The Shmooze

Israeli Startup Launches Facebook Death Contest

By Michael Kaminer

  • Print
  • Share Share
YouTube

Israelis are nothing if not practical. So maybe it’s no surprise that an Israeli startup’s behind a new app that sends private messages to one’s dearly beloved after death — or that the Facebook app’s creators are offering a chance at worldwide fame to the (un)lucky participant who dies first.

According to social media digest Mashable, the IfIDie app’s first user with the good fortune to expire after a buffer period of a few months “will have their message shared with the If I Die app community and media outlets.” The app’s tagline: “What will you leave behind?”

The contest page, at IfIDie1st.com, proclaims that “up until now, you either had to be executed or to be a huge star in order to leave famous last words. Now, with if i die 1st, you have a real chance to leave a message to be heard by the world. Only catch is, you won’t live to enjoy the moment. But at least you’ll know that if you go unexpectedly, it will be in style.”

Since the company is run from the Holy Land, the Shmooze asked — with tongue partially in cheek — will services like Kaddish come next for IfIDie users? “We will continue to expand our services in the digital world, and an annual virtual Kaddish should be one of them,” responded Eran Alfonta, one of its founders.

While Mashable treated the site launch with a straight face, IfIDie’s connection to a pair of Israeli marketing firms — both credited on the site — seems to raise a few questions. The Mizbala Group specializes in “guerrilla and experimental marketing,” and premiered the IfIDie idea at TED, the annual ideas conference, last year. And twentythree is a Tel Aviv advertising agency that creates provocative online campaigns.

Could the whole thing just be a stunt to die for?

Watch the Creepy Contest Promo Video:


Permalink | | Share | Email | Print | Filed under: IfIDie, Facebook, Death

The Jewish Daily Forward welcomes reader comments in order to promote thoughtful discussion on issues of importance to the Jewish community. In the interest of maintaining a civil forum, The Jewish Daily Forwardrequires that all commenters be appropriately respectful toward our writers, other commenters and the subjects of the articles. Vigorous debate and reasoned critique are welcome; name-calling and personal invective are not. While we generally do not seek to edit or actively moderate comments, our spam filter prevents most links and certain key words from being posted and The Jewish Daily Forward reserves the right to remove comments for any reason.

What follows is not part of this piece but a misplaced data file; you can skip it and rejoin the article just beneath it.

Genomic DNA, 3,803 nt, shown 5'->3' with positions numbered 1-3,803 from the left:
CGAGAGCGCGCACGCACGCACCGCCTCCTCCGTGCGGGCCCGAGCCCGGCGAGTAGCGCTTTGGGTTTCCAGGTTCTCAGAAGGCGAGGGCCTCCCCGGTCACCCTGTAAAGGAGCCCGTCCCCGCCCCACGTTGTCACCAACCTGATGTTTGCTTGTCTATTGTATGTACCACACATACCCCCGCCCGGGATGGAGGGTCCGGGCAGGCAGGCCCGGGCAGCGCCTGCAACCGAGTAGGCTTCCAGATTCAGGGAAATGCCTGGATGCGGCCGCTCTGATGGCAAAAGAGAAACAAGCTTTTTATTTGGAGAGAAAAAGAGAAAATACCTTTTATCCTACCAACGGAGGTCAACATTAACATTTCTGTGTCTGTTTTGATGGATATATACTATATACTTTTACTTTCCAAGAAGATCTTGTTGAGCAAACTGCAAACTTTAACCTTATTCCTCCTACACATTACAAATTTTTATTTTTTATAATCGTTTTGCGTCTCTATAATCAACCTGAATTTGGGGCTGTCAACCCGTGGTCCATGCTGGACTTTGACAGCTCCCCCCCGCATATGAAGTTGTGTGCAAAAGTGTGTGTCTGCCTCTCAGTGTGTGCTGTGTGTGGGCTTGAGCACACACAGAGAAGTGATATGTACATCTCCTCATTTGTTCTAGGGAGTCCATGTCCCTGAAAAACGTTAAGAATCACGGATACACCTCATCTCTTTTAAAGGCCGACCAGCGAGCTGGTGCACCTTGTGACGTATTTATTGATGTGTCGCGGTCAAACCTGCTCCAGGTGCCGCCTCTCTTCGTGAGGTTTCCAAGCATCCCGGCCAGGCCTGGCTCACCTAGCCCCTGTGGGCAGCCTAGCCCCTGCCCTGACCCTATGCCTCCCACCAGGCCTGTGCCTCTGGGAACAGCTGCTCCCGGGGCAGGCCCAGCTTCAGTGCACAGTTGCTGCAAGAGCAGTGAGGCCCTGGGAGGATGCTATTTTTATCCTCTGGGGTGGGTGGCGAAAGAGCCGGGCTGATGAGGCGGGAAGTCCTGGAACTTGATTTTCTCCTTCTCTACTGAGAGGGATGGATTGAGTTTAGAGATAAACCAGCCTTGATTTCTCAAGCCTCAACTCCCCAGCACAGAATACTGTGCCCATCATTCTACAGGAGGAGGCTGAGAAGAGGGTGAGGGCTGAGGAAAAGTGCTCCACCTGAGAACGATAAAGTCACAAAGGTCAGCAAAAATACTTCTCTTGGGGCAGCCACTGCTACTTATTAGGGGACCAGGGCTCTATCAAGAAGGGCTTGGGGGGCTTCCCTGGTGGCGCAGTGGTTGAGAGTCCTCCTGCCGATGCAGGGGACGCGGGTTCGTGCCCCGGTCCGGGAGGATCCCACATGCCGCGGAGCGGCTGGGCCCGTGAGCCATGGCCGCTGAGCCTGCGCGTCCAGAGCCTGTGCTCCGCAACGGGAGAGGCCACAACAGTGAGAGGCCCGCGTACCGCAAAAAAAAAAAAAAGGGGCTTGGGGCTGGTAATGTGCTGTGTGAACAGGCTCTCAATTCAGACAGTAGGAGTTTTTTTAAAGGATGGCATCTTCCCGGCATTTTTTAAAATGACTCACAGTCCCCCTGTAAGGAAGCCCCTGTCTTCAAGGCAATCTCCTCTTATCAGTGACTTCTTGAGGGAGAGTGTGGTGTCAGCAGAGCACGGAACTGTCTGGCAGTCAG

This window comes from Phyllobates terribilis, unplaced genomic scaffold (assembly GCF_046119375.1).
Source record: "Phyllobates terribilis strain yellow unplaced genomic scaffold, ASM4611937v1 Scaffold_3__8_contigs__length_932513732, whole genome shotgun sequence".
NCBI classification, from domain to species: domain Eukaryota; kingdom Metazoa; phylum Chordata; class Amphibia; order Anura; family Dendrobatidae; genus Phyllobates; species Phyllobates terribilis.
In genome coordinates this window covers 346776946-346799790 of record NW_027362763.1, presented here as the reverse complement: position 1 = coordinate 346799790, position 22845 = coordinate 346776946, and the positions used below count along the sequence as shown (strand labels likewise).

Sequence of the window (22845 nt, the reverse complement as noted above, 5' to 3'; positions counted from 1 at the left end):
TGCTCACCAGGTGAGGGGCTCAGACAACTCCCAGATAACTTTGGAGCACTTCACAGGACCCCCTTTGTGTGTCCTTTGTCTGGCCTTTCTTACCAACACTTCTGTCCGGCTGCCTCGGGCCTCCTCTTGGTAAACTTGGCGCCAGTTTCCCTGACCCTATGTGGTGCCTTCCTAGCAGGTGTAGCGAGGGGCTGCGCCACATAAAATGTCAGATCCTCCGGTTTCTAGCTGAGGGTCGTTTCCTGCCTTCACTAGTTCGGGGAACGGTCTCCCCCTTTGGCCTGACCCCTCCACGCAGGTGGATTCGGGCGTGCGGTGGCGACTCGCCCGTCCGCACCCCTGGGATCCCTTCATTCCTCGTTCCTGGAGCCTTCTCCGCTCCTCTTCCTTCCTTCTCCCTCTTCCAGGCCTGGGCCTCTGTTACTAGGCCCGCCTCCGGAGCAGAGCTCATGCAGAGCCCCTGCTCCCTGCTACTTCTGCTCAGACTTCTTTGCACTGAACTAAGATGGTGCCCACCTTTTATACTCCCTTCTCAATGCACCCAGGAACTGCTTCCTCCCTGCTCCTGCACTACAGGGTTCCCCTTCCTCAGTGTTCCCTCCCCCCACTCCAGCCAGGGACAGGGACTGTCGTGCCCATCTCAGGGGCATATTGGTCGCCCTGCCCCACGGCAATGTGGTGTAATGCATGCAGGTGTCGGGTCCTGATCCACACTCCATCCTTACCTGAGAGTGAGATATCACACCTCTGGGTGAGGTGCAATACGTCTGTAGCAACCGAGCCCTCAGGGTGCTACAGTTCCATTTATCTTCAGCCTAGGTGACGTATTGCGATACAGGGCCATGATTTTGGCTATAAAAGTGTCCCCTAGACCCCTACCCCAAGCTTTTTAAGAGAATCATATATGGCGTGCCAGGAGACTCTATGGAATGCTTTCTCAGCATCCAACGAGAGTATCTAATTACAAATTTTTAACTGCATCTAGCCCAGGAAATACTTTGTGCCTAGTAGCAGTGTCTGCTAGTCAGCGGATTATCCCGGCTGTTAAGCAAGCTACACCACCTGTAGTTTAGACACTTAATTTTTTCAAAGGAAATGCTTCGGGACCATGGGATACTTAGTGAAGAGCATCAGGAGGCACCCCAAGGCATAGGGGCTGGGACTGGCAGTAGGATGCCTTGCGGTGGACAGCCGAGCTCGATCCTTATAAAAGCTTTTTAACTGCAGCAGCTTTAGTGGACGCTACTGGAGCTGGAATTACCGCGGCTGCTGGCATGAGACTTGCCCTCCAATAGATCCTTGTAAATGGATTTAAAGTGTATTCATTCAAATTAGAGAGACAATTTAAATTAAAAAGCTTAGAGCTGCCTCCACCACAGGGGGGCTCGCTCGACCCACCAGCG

Find us on Facebook!
  • “You can plagiarize the Bible, can’t you?” Jill Sobule says when asked how she went about writing the lyrics for a new 'Yentl' adaptation. “A couple of the songs I completely stole." Share this with the theater-lovers in your life!
  • Will Americans who served in the Israeli army during the Gaza operation face war crimes charges when they get back home?
  • Talk about a fashion faux pas. What was Zara thinking with the concentration camp look?
  • “The Black community was resistant to the Jewish community coming into the neighborhood — at first.” Watch this video about how a group of gardeners is rebuilding trust between African-Americans and Jews in Detroit.
  • "I am a Jewish woman married to a non-Jewish man who was raised Catholic, but now considers himself a “common-law Jew.” We are raising our two young children as Jews. My husband's parents are still semi-practicing Catholics. When we go over to either of their homes, they bow their heads, often hold hands, and say grace before meals. This is an especially awkward time for me, as I'm uncomfortable participating in a non-Jewish religious ritual, but don't want his family to think I'm ungrateful. It's becoming especially vexing to me now that my oldest son is 7. What's the best way to handle this situation?" http://jd.fo/b4ucX What would you do?
  • Maybe he was trying to give her a "schtickle of fluoride"...
  • It's all fun, fun, fun, until her dad takes the T-Bird away for Shabbos.
  • "Like many Jewish people around the world, I observed Shabbat this weekend. I didn’t light candles or recite Hebrew prayers; I didn’t eat challah or matzoh ball soup or brisket. I spent my Shabbat marching for justice for Eric Garner of Staten Island, Michael Brown of Ferguson, and all victims of police brutality."
  • Happy #NationalDogDay! To celebrate, here's a little something from our archives:
  • A Jewish couple was attacked on Monday night in New York City's Upper East Side. According to police, the attackers flew Palestinian flags.
  • "If the only thing viewers knew about the Jews was what they saw on The Simpsons they — and we — would be well served." What's your favorite Simpsons' moment?
  • "One uncle of mine said, 'I came to America after World War II and I hitchhiked.' And Robin said, 'I waited until there was a 747 and a kosher meal.'" Watch Billy Crystal's moving tribute to Robin Williams at last night's #Emmys:
  • "Americans are much more focused on the long term and on the end goal which is ending the violence, and peace. It’s a matter of zooming out rather than debating the day to day.”
  • "I feel great sorrow about the fact that you decided to return the honor and recognition that you so greatly deserve." Rivka Ben-Pazi, who got Dutchman Henk Zanoli recognized as a "Righteous Gentile," has written him an open letter.
  • Is there a right way to criticize Israel?
  • from-cache

Would you like to receive updates about new stories?




















We will not share your e-mail address or other personal information.

Already subscribed? Manage your subscription.